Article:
UK’s Approach To Gardening Has Changed

There have been a number of changes to the way in which we use our gardens over the years, not to mention to their size.

Construction Global revealed that the average garden in the UK has shrunk from 168 square metres in 1983 to 163.2 square metres in 2013. That means more of us are having to make do with restricted space when we’re planting and thinking about landscaping in Lancashire.

But the size of our gardens isn’t the only thing that’s changed according to the news provider, the materials and tools we use have too. It highlighted the evolution of lawnmowers, from hand tools to cylinder mowers that were powered by pushing, and finally the electric models we have today.

The materials seen in gardens around the country have also changed. Stone, timber, soil and clay may still be gardening staples, but we’ve added stainless steel, plastic and concrete into the mix too.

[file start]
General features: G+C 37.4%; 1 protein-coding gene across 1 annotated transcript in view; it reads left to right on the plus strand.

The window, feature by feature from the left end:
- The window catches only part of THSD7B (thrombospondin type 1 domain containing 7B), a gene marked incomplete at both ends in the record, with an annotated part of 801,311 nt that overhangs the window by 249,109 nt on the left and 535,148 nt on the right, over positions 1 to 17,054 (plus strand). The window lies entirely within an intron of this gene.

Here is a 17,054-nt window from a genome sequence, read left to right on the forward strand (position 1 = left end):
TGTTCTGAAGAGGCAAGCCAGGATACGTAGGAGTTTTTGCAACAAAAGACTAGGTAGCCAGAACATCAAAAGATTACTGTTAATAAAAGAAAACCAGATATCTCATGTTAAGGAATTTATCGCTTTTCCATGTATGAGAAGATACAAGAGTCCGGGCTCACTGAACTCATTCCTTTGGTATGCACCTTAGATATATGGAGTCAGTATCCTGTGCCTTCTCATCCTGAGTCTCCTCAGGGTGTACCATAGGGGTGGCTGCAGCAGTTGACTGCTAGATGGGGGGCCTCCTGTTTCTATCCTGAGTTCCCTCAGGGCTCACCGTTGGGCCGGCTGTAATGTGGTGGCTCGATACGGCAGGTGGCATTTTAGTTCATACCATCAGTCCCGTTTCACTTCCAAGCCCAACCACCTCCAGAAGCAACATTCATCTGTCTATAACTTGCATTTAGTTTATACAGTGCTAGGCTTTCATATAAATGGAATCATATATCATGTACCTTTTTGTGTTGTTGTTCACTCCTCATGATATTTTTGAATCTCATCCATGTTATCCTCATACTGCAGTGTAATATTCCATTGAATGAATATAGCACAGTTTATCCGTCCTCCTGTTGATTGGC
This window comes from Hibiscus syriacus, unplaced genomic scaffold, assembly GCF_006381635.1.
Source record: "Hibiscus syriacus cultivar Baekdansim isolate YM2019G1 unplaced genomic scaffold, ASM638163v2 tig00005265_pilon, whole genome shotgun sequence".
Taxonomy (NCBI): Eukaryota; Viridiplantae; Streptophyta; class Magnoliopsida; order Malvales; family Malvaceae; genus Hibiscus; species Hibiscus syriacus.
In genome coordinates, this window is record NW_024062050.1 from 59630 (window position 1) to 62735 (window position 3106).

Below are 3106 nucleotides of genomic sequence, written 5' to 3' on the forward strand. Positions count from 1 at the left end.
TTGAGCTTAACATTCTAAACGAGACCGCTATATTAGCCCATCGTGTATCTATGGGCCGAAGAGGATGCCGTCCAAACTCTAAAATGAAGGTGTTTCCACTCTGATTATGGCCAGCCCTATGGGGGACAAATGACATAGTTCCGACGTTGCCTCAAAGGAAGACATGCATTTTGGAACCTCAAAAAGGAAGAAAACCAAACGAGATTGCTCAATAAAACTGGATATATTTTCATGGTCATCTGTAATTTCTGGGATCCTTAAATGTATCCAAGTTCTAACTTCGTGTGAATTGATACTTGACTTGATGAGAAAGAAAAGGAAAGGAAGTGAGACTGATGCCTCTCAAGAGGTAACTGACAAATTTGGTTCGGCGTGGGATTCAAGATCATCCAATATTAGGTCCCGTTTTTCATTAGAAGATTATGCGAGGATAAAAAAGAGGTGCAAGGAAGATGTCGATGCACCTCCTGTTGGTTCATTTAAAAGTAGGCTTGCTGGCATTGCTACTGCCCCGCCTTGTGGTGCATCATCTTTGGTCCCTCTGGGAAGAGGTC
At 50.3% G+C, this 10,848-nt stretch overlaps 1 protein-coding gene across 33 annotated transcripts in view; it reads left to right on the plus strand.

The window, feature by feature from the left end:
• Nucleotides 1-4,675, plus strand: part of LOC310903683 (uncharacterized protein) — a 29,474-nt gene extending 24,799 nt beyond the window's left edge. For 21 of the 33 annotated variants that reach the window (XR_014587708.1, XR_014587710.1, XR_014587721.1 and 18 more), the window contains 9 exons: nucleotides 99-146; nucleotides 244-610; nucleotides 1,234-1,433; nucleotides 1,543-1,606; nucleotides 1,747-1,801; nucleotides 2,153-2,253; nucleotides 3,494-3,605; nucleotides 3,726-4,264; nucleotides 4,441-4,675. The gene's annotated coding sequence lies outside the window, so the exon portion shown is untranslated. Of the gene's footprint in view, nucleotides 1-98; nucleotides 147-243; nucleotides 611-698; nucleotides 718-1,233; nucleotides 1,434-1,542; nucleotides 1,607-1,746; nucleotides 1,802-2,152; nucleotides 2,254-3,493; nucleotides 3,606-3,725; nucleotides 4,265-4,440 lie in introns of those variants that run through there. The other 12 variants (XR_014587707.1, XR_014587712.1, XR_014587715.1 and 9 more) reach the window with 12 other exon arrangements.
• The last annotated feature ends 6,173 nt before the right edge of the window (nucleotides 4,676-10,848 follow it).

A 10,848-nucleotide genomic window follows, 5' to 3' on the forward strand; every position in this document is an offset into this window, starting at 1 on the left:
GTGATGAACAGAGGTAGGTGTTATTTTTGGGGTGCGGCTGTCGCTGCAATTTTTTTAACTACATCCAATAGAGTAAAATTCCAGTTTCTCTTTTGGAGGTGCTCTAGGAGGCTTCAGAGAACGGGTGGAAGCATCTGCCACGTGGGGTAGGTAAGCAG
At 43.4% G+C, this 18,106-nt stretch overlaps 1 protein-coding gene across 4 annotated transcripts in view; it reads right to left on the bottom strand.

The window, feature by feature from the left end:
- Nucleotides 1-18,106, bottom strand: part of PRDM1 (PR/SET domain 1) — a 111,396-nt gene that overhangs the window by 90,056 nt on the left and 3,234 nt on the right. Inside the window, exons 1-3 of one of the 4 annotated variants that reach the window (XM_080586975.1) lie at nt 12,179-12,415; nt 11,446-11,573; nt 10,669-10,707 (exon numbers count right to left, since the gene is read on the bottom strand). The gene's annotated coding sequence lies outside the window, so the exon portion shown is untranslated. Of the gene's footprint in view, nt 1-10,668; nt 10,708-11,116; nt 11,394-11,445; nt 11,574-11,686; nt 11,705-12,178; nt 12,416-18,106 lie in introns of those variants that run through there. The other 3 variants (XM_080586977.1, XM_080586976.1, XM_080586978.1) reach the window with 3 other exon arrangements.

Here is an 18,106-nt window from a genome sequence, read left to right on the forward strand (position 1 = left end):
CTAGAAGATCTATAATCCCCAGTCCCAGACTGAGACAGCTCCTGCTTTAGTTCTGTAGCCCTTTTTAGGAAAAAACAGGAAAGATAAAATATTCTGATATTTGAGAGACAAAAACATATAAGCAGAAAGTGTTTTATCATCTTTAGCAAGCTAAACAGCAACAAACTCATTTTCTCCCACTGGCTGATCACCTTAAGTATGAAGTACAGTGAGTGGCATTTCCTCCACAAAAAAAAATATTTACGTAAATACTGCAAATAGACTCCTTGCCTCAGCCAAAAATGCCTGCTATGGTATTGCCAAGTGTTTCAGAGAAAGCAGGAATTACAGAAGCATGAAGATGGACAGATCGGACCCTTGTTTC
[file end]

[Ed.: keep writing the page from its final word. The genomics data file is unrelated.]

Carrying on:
When you look back at how we use outdoor space, this too has evolved. During World War 2, gardens were primarily used for cultivating fruit and vegetables, whereas they became much more ornamental in the 1950s and 60s.

Now there’s a shift again, towards growing your own produce while catering for wildlife and making the space look appealing. One way to do that could be to create a wildlife meadow in your garden. Total Landscape Care recently pointed out that a meadow doesn’t have to be vast, but simply needs to be an area planted with native grasses and wildflowers.

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